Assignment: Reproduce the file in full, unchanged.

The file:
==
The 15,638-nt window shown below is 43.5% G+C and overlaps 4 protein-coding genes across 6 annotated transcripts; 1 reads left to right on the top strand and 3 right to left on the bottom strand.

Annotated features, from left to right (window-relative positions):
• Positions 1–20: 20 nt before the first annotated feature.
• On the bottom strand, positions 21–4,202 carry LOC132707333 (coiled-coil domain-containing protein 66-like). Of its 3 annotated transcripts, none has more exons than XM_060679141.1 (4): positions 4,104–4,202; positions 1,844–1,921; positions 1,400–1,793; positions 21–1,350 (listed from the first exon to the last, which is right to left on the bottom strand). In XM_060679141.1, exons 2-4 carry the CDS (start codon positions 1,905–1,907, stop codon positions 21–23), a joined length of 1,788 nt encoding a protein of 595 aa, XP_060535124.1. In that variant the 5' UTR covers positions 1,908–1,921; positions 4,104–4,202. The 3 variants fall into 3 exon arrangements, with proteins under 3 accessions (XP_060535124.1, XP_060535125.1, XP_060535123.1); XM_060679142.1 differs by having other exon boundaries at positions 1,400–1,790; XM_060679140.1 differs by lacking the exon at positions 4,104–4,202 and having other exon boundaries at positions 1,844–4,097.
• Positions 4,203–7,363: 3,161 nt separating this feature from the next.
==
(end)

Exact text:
The 15,638-nt window shown below is 43.5% G+C and overlaps 4 protein-coding genes across 6 annotated transcripts; 1 reads left to right on the top strand and 3 right to left on the bottom strand.

Annotated features, from left to right (window-relative positions):
• Positions 1–20: 20 nt before the first annotated feature.
• On the bottom strand, positions 21–4,202 carry LOC132707333 (coiled-coil domain-containing protein 66-like). Of its 3 annotated transcripts, none has more exons than XM_060679141.1 (4): positions 4,104–4,202; positions 1,844–1,921; positions 1,400–1,793; positions 21–1,350 (listed from the first exon to the last, which is right to left on the bottom strand). In XM_060679141.1, exons 2-4 carry the CDS (start codon positions 1,905–1,907, stop codon positions 21–23), a joined length of 1,788 nt encoding a protein of 595 aa, XP_060535124.1. In that variant the 5' UTR covers positions 1,908–1,921; positions 4,104–4,202. The 3 variants fall into 3 exon arrangements, with proteins under 3 accessions (XP_060535124.1, XP_060535125.1, XP_060535123.1); XM_060679142.1 differs by having other exon boundaries at positions 1,400–1,790; XM_060679140.1 differs by lacking the exon at positions 4,104–4,202 and having other exon boundaries at positions 1,844–4,097.
• Positions 4,203–7,363: 3,161 nt separating this feature from the next.